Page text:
Olive Oil Sourdough Bread Recipe

Olive Oil Sourdough Bread Recipe

Beginner Sourdough Bread Recipe Reading Olive Oil Sourdough Bread Recipe 7 minutes Next Pumpkin Sourdough Bread

Makes 1 Sourdough Artisan Loaf | Fermented: 36 hours | Bake Time: 40 minutes

Olive Oil Sourdough Bread

This Olive Oil Sourdough Bread has a soft crumb, delightfully rich flavor, and a perfectly crackly crust. It's so good, you can eat a thick slice as is, add a dollop of pesto, or lather on a little grass-fed butter. Just grab your favorite olive oil for this beginner sourdough bread recipe.

I was inspired to make this loaf, after my partner requested an olive oil-infused bread last week. I'm telling you, it's just one of those breads that leaves your mouth watering just by the shear smell of it baking in the oven. I can't wait to hear what you think!

The main benefit of adding fat like organic olive oil or butter to our bread recipe, is that it will create a super soft and luscious texture with a thin crackly crust. It's almost like a cross between a flakey butter croissant and an artisan bread.

Why does this happen? The fatl lipids actually coat the protein strands in our dough, relaxing gluten, and making the finished product softer.

Adding fat also extends the shelf life of bread too! After a week, the bread was still soft to the touch compared to the normal artisan loaves I make. I also noticed the crust remained chewier too.

Olive Oil for Bread

What type of olive oil should you add to your sourdough bread?

You can't go wrong here. I recently picked up a bottle of Graza and was so excited to use it. My preference is always a filtered extra virgin olive oil for both flavor and nutrition.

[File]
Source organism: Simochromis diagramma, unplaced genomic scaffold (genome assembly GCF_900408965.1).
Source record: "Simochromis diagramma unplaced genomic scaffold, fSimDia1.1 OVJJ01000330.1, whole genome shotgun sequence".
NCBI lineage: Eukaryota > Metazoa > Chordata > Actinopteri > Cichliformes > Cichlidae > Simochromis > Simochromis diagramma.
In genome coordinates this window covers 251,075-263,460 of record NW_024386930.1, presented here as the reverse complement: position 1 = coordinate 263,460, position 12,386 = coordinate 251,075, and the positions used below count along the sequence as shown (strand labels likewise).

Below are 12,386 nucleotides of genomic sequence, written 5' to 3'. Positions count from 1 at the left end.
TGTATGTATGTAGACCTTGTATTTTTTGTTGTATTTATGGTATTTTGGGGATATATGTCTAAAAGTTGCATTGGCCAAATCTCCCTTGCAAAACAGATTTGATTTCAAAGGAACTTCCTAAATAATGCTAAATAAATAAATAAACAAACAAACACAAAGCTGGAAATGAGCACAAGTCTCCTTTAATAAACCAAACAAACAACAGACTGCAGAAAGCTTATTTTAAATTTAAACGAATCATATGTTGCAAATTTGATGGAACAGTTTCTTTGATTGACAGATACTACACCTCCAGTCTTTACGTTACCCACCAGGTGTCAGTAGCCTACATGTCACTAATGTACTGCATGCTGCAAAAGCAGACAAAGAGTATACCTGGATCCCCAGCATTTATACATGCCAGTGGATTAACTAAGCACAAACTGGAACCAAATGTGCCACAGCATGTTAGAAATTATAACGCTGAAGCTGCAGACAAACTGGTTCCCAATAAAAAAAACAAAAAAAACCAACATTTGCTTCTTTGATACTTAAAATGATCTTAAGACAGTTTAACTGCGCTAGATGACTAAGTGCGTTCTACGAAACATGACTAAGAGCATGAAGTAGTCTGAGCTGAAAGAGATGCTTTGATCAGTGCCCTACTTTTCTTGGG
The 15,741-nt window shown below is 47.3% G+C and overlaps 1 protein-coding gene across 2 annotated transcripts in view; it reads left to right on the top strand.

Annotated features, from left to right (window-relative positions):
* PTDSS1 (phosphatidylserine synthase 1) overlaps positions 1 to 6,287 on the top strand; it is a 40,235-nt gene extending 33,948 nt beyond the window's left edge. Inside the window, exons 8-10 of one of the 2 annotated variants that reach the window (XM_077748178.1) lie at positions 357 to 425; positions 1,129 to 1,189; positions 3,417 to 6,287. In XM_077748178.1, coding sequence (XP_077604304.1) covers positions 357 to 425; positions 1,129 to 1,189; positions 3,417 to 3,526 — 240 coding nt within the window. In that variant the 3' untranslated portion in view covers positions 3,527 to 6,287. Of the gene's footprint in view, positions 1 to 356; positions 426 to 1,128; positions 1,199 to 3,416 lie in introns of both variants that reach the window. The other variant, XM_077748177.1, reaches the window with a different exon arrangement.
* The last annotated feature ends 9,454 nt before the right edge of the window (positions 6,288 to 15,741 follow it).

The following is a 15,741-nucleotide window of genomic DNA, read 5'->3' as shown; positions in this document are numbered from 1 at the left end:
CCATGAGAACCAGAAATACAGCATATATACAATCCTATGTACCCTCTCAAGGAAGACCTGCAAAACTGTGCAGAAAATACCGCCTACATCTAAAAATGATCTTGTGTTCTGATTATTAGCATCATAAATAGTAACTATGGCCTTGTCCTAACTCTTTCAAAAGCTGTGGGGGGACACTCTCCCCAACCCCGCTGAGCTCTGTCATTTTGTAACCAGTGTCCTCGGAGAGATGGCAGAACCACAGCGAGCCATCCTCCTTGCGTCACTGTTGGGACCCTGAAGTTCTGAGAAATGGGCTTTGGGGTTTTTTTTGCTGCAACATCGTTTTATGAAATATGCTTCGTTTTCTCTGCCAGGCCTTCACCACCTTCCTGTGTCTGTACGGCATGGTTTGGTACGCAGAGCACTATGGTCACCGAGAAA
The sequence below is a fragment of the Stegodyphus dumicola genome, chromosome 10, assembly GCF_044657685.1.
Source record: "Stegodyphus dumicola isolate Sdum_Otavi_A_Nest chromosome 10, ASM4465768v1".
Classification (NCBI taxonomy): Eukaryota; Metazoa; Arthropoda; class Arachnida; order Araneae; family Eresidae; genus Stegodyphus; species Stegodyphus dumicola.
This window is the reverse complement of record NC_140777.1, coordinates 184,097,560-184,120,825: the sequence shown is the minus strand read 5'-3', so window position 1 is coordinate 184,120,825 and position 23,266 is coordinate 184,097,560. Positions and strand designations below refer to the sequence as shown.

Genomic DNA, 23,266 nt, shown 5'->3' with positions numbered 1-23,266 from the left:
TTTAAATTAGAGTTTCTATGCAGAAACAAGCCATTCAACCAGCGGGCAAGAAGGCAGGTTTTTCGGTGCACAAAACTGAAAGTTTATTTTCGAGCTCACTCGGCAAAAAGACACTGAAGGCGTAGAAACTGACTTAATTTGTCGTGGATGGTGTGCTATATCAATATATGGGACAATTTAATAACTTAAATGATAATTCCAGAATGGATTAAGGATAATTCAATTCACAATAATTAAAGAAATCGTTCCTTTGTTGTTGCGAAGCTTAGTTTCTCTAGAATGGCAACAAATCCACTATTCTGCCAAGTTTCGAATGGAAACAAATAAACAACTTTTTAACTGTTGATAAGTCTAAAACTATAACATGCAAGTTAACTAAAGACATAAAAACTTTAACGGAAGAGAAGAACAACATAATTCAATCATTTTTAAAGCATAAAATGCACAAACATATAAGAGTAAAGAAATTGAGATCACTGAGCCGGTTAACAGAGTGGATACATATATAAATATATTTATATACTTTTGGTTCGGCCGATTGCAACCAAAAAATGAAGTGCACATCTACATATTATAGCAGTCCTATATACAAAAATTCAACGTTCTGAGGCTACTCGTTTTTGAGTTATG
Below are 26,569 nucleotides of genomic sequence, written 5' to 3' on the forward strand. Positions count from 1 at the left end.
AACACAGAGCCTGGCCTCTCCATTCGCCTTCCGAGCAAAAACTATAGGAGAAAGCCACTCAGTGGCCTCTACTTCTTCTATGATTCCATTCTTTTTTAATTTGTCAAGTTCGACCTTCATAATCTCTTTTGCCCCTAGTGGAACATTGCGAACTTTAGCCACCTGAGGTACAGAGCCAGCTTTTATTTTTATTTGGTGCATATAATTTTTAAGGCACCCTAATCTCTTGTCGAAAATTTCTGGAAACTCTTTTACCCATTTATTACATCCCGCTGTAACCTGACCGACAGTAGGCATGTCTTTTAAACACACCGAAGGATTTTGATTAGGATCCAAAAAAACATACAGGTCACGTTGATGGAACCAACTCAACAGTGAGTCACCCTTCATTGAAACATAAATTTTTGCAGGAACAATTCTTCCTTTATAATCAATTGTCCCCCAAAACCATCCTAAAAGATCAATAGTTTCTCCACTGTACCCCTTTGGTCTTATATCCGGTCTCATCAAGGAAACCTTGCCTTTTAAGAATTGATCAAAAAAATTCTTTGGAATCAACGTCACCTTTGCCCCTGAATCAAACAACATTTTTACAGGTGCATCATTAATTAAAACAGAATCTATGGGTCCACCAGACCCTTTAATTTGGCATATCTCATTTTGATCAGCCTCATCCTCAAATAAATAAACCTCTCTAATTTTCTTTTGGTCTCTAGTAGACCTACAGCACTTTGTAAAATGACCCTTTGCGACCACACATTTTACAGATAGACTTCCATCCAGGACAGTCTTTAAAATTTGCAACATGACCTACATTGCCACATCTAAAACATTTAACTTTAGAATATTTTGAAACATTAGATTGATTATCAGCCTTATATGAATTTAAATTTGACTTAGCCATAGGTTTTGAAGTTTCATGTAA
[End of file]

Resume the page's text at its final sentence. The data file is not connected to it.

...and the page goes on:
What supplies do you need for sourdough bread baking?

These are your bread-making essentials:

  • Kitchen Scale - I recommend this digital scale or this non-digital scale
  • Proofing Basket - I recommend this brand. If you don't have a proofing basket, I recommend using a Tupperware that is similar in size to the proofing basked and line it with a folded cloth so it cradle the bread. If you go this route, be sure to cover you bread with a cloth to keep it from drying out.
  • Cast Iron Dutch Oven - I recommend investing in this lodge cast iron. Using a covered cast iron will your bread the rise, crust, and tender crumb you're looking for. 
  • Scoring Tool - I actually like to buy mine from Etsy sellers like this one but this one is also great. 
  • Dough Scraper

My Sourdough Bread Making Schedule

Tailor this schedule to fit your needs! I fermented this dough for a total of 3 days!

Night Before
  • 10 PM: Feed your starter
Day One:
  • 9 AM: Autolyse
  • 11 AM: Add Starter + Salt + Olive Oil, and Mix
  • 11AM - 6PM: Bulk Fermentation (with 3 Stretch & Folds)
  • 6 PM: Cold Proof
Day Two
  • 10 AM: Shape + Cover
  • 1:00 PM: Pre-heat Oven + Dutch Oven
  • 1:30 PM: Score + Bake

Ingredients for Sourdough Bread

How to make Beginner Sourdough Bread Recipe

Night Before
  • 10 PM: Feed your starter
Day One:
  • 9 AM: Autolyse
  • 11 AM: Add Starter + Salt, and Mix
  • 11AM - 6PM: Bulk Fermentation (with 3 Stretch & Folds)
  • 6 PM: Cold Proof
Day Two
  • 10 AM: Shape + Counter Rest
  • 1:00 PM: Preheat Dutch Oven
  • 1:30 PM: Score + Bake

Step 1: Feed Your Starter, 10 PM